Do you know the signs and red flags of emotional abuse in a relationship?
At first, everything seems normal in the relationship. You go on dates. It’s fun. The butterflies are nature’s way of saying you’re attracted to each other. You share the same interests and seem to have a genuine connection. You both start making plans for the future. Emotional abuse isn’t even on your radar.
You ignore small red flags and little white lies here and there. No one can be completely honest 100 percent of the time, right? He sends you a photo of himself without his shirt on letting you know that ‘this’ could be yours for the rest of your life. He casually touches the knee of another woman sitting next you. The shiny veneer starts to tarnish a little under your scrutiny. And you are the one who’s revealing what’s underneath the cover. You think maybe you’re being too hard or over-analyzing something that’s not there.
What is emotional abuse?
Emotional abuse involves exercising control over another person by using emotions to make them feel bad. Often times it involves shaming or blaming and it’s the most common in romantic relationships but can also be seen in family settings or amongst coworkers or friends. Learn more below.
Long-term emotional abuse affects someone’s self-worth and self-esteem and can make them believe that it’s their own fault which makes it even harder to break the cycle.
Signs of emotional abuse
The signs of emotional abuse can be so damn subtle you don’t even realize it’s happening until it’s too late. But in the pit of your stomach, you know something is wrong. If the abuse goes on long enough, you feel your soul slipping away. And you wonder what happened to the loving, carefree person you used to be. You’re depressed, insecure, and isolated.
Emotional abuse involves manipulation, intimidation, shaming, bullying, criticism, and verbal offense. It’s abuse used to control another person. The aim of emotional abuse is to chip away at the person’s feeling of self-worth and independence. While the methods of emotional and physical abuse can be different, the cycle of physical abuse is very similar to that of emotional abuse.
The obvious scenario for emotional (psychological) abuse occurs in an intimate relationship where one person is the abuser and the partner is the victim. But it also occurs between parents and children, relatives, in friendships and among colleagues. Studies have also suggested that men and women abuse each other at similar rates.
If you’re unsure of the signs or are worried you are being abused, here’s a sample of damaging behaviors:
- Your deepest secrets are used against you
- You are isolated from others
- They tell you you’re crazy
- They text you constantly as if they’re checking up on you
- They don’t accept any responsibility for their actions
- You struggle to know what’s real and what isn’t
- You feel bad for having friends, even of the same sex
- They are unpredictable to keep you on your toes
- They cross your boundaries and ignore your requests
- They don’t respect you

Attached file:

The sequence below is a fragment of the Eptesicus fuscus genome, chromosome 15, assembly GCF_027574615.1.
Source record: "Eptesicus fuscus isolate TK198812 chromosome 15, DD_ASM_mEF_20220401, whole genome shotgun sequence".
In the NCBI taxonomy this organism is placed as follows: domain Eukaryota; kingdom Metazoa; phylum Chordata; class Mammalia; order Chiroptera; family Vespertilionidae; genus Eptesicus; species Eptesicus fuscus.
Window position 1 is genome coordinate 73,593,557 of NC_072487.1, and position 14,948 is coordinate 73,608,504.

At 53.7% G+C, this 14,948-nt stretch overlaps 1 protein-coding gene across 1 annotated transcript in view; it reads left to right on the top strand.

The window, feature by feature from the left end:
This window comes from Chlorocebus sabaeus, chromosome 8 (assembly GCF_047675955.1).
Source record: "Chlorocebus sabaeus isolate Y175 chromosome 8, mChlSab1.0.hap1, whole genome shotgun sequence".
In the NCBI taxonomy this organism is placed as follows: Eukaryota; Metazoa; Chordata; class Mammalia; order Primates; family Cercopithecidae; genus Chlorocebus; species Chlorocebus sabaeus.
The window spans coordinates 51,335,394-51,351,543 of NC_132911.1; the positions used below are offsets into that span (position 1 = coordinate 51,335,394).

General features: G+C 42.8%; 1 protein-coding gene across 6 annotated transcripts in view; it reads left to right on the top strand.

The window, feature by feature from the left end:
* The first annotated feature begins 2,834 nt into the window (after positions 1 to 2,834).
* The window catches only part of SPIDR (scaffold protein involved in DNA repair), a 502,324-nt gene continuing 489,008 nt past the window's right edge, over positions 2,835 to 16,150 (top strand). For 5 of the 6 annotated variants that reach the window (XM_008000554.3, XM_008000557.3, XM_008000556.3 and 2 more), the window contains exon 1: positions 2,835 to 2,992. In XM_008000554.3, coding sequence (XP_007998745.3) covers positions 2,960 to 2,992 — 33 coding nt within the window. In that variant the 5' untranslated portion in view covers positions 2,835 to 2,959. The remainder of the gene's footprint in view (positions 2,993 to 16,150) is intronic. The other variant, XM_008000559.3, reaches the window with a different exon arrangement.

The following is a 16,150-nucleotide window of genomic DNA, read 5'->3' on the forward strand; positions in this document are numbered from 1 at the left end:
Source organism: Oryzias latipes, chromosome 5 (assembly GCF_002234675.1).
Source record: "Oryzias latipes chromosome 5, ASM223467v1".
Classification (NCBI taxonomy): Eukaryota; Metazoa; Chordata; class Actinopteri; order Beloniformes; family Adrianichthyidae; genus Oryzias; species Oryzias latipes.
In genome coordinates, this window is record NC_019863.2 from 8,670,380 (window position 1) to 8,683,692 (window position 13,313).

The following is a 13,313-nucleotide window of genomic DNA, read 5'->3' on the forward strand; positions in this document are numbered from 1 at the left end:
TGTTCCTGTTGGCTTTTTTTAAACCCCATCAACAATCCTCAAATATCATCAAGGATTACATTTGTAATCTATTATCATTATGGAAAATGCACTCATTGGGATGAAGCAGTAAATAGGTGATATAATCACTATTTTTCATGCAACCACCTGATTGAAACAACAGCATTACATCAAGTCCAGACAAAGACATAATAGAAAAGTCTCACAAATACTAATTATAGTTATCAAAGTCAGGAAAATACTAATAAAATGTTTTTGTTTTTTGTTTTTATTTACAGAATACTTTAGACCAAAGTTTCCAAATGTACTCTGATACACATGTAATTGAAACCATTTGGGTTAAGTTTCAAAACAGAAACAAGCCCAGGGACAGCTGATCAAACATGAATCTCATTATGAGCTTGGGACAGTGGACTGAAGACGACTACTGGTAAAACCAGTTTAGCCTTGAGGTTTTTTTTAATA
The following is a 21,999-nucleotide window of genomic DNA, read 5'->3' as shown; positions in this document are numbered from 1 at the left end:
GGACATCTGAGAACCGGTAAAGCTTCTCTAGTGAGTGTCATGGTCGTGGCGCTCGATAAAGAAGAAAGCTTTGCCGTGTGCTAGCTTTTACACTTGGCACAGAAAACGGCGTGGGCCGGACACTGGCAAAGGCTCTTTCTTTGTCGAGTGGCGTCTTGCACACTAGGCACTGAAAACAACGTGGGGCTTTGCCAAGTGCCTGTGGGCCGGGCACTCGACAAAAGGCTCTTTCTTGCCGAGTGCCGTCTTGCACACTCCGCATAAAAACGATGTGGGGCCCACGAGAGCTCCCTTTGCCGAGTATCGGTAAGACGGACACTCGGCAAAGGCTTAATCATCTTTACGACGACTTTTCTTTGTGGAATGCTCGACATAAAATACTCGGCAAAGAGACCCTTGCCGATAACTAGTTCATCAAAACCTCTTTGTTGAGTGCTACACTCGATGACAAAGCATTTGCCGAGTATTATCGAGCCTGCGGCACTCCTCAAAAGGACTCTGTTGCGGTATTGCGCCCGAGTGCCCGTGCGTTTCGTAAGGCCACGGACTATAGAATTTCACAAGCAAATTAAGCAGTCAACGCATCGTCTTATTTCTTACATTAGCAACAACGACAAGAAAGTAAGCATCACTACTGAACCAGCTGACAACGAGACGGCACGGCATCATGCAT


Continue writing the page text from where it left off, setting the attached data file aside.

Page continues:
- They talk about you behind your back to get sympathy from others
- They have entitlement issues
- They feel sorry for themselves
- They are emotionally distant
The controlling and manipulative behaviors trickle in over time. In some cases, the abuser doesn’t know he is doing it and the victim doesn’t fully grasp what’s happening. But eventually, it becomes clear both people are in an extremely unhealthy situation. Other times, the woman doesn’t want to leave because she’s afraid no one else will love ‘damaged goods,’ or she doesn’t want to be alone, or she doesn’t have any money or the couple have children.
Abusive patterns are really tough to change. The emotional scars won’t go away on their own, so it’s important to seek help.
Here are 5 strategies for getting your life back from emotional abuse:
1. Reach out
Talk to friends and family. They may be tired of hearing your same story because they’ve probably already tried to warn you and offer help many times before. But they are still your support system. Lean on them. Isolating yourself only makes it worse.
2. Make a plan
If you plan to leave your abuser, begin looking for a place to live. Save whatever money you can, and call a divorce lawyer. You’ll feel more empowered. But don’t put your safety at risk. Share your plan with your friends or family. If you need to stay with one of them temporarily, it’s probably a wise move.
3. Work on your self-confidence
Part of your support system should be a counselor. Tell them what you are going through and ask for tools on building back up your self-esteem. A lot of time has been spent trying to cut you down and it’s going to take time to build yourself back up. Worry about you now.
4. Set boundaries
Let your abuser know you will no longer accept or tolerate name-calling, arguing, anger, and other rude behaviors. If he starts to engage, leave the room or leave the house. You can’t change him, but you can change your reaction to him.
5. Know your rights
Every state has a coalition against domestic violence. These coalitions can be valuable resources for victims of domestic violence seeking services and referrals. The National Domestic Violence Hotline is 1-800-799-7233 (SAFE).
We all deserve to live with dignity and respect. Don’t minimize emotional abuse. The effects are just as severe as those found in physical abuse. Love yourself enough to get help.
(Last Updated: September 16, 2022)